The Nicholsons are your average big family with 5 boys. They are in the car a lot, like most everyone these days, and with several young sets of eyes – they don’t miss much happening on the streets in their East Cobb neighborhood.

“Our family has a soft spot for animals. We have stopped many times to load a stray dog into our car, rescue baby squirrels, move turtles to the other side of the road, and even stop traffic to ensure safe duck and geese crossing!” said Megan Nicholson.

One day, one of the boys mentioned that while their family goes to extremes to help some animals – they barely even talk about the cat wandering across someone’s lawn or walking down the street. So many people have just grown used to seeing cats outdoors. Several years ago, the Nicholson family lost their cat, Tabby, and they know the pain and anxiety it can cause an owner. They wanted to come up with a way to alert neighbors in the future that a cat is an indoor cat – and needed to be returned home. So, the family created Project Orange Cat. The Nicholson family thought they could help secure the safety and quick return of a cat by putting an orange collar, along with the owner’s contact information.

The Nicholson family took on this project to have this one action become a common practice for indoor cat owners.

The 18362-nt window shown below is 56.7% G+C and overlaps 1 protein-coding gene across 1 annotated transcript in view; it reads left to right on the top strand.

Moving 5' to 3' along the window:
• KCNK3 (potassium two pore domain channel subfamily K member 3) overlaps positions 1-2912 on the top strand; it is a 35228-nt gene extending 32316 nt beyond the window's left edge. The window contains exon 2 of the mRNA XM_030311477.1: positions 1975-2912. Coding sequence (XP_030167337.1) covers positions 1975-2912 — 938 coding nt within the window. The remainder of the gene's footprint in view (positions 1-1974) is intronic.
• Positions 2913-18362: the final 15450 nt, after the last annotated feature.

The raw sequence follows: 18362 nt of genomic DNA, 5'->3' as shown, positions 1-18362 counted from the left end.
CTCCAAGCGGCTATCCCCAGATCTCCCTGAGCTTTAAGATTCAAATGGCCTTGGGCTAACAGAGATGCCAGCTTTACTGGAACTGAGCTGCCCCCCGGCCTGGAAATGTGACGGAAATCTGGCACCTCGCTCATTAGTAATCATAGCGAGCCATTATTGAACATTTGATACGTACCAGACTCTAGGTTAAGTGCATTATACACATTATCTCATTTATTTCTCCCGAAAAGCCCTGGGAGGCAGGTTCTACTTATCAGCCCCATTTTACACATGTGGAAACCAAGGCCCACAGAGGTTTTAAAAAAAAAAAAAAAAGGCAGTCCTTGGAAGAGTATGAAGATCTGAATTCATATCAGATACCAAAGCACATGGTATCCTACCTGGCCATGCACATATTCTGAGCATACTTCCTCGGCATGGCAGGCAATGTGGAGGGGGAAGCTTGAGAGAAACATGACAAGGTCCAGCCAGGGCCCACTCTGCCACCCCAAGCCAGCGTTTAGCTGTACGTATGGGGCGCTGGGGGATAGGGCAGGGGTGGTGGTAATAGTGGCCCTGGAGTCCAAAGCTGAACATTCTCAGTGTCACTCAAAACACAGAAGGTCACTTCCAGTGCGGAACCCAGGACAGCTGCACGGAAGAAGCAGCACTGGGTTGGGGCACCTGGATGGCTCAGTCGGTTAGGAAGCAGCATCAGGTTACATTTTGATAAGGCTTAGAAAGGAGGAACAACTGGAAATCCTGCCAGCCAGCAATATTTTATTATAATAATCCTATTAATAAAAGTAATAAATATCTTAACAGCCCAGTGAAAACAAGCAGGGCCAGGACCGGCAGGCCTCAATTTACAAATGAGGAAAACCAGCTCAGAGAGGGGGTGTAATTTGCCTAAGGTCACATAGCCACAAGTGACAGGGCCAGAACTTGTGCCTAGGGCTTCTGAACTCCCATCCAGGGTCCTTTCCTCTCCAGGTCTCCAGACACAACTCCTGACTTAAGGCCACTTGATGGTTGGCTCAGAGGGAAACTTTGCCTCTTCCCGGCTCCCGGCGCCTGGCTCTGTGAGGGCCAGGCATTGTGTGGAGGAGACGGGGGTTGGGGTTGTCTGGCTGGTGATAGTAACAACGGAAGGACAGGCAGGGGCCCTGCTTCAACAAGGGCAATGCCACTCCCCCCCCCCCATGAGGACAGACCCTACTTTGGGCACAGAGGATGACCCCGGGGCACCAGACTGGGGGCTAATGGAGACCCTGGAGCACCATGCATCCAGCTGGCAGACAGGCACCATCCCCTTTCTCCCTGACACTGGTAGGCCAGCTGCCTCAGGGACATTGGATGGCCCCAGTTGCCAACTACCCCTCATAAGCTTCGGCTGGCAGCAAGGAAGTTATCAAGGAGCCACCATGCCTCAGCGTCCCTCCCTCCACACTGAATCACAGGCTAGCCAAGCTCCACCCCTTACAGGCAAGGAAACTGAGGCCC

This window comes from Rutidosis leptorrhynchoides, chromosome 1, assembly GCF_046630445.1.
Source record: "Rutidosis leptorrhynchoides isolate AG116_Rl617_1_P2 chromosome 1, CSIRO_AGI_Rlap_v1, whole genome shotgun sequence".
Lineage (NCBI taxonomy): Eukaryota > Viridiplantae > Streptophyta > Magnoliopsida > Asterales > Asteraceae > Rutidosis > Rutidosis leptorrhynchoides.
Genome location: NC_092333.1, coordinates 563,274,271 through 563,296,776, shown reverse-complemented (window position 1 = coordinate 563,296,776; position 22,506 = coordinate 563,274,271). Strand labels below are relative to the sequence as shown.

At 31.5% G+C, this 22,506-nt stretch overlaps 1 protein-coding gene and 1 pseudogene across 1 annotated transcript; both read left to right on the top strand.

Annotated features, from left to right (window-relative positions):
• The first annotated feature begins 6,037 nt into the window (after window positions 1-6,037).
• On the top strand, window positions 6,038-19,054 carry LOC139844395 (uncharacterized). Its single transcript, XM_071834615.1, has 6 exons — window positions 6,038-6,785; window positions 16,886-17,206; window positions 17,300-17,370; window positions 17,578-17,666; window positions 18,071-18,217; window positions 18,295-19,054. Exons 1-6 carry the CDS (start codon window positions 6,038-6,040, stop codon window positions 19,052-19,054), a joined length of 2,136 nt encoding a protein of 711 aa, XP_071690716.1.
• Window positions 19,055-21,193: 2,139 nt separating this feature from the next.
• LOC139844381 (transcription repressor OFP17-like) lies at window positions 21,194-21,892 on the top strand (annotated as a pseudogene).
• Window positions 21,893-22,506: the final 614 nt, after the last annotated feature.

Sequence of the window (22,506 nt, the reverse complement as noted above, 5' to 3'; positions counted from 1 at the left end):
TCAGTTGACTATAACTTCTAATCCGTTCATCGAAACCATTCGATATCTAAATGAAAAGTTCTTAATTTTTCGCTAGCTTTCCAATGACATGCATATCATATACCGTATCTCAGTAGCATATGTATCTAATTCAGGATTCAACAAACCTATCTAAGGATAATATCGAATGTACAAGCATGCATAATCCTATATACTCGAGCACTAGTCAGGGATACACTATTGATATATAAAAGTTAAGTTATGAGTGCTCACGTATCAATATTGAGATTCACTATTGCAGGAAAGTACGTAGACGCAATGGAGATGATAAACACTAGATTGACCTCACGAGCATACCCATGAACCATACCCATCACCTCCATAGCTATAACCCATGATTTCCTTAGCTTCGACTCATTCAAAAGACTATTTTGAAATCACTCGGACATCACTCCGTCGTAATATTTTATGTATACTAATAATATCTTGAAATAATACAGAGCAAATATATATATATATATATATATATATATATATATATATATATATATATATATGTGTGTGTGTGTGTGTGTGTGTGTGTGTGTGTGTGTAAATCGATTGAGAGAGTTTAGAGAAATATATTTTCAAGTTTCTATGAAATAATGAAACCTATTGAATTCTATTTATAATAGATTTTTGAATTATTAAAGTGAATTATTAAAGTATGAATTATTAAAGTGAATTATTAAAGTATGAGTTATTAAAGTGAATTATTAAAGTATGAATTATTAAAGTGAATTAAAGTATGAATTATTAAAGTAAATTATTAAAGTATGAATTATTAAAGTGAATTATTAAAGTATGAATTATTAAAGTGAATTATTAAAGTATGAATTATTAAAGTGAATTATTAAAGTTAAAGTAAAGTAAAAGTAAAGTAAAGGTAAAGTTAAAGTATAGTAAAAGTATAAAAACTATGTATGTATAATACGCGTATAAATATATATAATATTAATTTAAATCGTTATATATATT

By putting an orange collar on your cat and alerting neighbors that your cat is an indoor cat and needs help if they see it outside. You can purchase an embroidered collar, an orange collar with a tag, or even just buy an orange collar and write your information on it with a Sharpie but, anyway you choose, take this action to keep your cat safe!

“We have all seen a cat wandering in a neighbor’s yard or by the local school. Most of the time we just think, “Oh, there’s a cute cat!” If you saw a dog wandering around, more than likely you would try to help the dog, hopefully find a tag on its collar, and return it to its owner. But cat owners just aren’t that lucky,” Megan said.

Just a few facts:

  • Less than 5% of lost cats are returned
  • Most roaming cats are never caught or even checked for a micro-chip
  • Most cats have never been outside before they got out and are lost
  • Cats are not street smart and for the most part have no idea what to do when outside. Most cats have never seen a car, a coyote, a stream or pool. All these scenarios can lead to a very bad ending for your sweet pet.

Alert your neighbors if you have an indoor cat! Educate them on the orange collar and its meaning. Encourage others to alert someone if they see a cat outdoors with an orange collar on!

To learn more,

Does your student need service hours? Project Orange Cat is happy to help with simple volunteer service hour jobs such as delivering flyers to neighborhoods or working at a local festival booth handing out information about Project Orange Cat.